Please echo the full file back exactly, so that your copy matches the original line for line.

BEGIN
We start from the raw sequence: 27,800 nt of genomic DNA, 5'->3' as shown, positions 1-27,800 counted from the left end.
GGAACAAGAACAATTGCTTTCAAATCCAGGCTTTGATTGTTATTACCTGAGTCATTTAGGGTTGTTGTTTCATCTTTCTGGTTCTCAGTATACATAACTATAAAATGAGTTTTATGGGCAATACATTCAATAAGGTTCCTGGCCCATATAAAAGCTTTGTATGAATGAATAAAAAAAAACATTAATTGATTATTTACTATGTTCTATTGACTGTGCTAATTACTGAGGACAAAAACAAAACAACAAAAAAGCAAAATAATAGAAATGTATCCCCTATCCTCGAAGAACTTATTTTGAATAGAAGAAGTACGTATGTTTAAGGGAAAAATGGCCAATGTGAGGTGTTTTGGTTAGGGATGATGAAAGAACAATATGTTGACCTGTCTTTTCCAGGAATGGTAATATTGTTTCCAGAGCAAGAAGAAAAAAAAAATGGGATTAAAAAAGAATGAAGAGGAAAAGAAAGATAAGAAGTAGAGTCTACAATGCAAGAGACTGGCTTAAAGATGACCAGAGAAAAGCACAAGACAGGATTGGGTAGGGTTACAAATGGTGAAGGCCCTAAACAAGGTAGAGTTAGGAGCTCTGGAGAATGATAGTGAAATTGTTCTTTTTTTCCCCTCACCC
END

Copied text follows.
We start from the raw sequence: 27,800 nt of genomic DNA, 5'->3' as shown, positions 1-27,800 counted from the left end.
GGAACAAGAACAATTGCTTTCAAATCCAGGCTTTGATTGTTATTACCTGAGTCATTTAGGGTTGTTGTTTCATCTTTCTGGTTCTCAGTATACATAACTATAAAATGAGTTTTATGGGCAATACATTCAATAAGGTTCCTGGCCCATATAAAAGCTTTGTATGAATGAATAAAAAAAAACATTAATTGATTATTTACTATGTTCTATTGACTGTGCTAATTACTGAGGACAAAAACAAAACAACAAAAAAGCAAAATAATAGAAATGTATCCCCTATCCTCGAAGAACTTATTTTGAATAGAAGAAGTACGTATGTTTAAGGGAAAAATGGCCAATGTGAGGTGTTTTGGTTAGGGATGATGAAAGAACAATATGTTGACCTGTCTTTTCCAGGAATGGTAATATTGTTTCCAGAGCAAGAAGAAAAAAAAAATGGGATTAAAAAAGAATGAAGAGGAAAAGAAAGATAAGAAGTAGAGTCTACAATGCAAGAGACTGGCTTAAAGATGACCAGAGAAAAGCACAAGACAGGATTGGGTAGGGTTACAAATGGTGAAGGCCCTAAACAAGGTAGAGTTAGGAGCTCTGGAGAATGATAGTGAAATTGTTCTTTTTTTCCCCTCACCC